Gliadin is a glycoprotein present in wheat and several other cereals within the grass genus Triticum. Gliadins are prolamins and are separated on the basis of electrophoretic mobility and isoelectric focusing.
- α-/β-gliadins - soluble in low percentage alcohols.
- γ-gliadins - ancestral form of cysteine-rich gliadin with only intrachain disulfide bridges
- ω-gliadins - soluble in higher percentages, 30–50% acidic acetonitrile.
Gliadins are best known for their role, along with glutenin, in the formation of gluten. It is around 60% soluble in ethanol and contains only intramolecule disulfide links. These proteins are essential giving bread the ability to rise properly and fix shape on cooking. They are also some of the best examples of food-derived pathogenesis. People with gluten-sensitive enteropathy (the severe form of which is coeliac disease) are sensitive to α, β, and γ gliadins. Those with wheat-dependent (WD) exercise-induced anaphylaxis, WD urticaria and Baker's asthma are sensitive to ω-gliadins.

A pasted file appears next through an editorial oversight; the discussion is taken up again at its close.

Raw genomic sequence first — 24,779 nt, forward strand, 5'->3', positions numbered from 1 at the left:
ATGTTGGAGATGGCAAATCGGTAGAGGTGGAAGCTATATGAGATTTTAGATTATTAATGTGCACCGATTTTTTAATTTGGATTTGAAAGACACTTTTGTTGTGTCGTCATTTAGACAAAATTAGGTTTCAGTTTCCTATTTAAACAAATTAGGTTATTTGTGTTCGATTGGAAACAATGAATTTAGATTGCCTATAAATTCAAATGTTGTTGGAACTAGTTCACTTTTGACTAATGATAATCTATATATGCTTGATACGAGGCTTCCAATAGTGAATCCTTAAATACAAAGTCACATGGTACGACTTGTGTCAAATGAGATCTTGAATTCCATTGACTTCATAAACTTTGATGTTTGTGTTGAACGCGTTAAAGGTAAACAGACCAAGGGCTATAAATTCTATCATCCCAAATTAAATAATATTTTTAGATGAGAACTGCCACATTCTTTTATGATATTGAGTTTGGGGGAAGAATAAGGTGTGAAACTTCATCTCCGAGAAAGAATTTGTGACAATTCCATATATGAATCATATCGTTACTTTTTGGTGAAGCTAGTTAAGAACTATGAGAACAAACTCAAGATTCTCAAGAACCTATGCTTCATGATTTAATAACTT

Gliadin can also serve as a useful delivery method for sensitive enzymes (such as superoxide dismutase, which is fused with gliadin to form glisodin) -- this helps protect them from stomach acids which cause breakdown.
For useful description of the gliadins see:
Deamidated gliadin is produced by acid or enzymatic treatment of gluten. The enzyme, tissue transglutaminase, converts some of the abundant glutamines to glutamic acid. This is done because gliadins are soluble in alcohol and cannot be mixed with other foods (like milk) without changing the foods qualities. Deamidated gliadin is soluble in water. The cellular immunity to deamidated α-/β-gliadin is much greater than α/β-gliadin and can result in symptomatic gluten-sensitive enteropathy.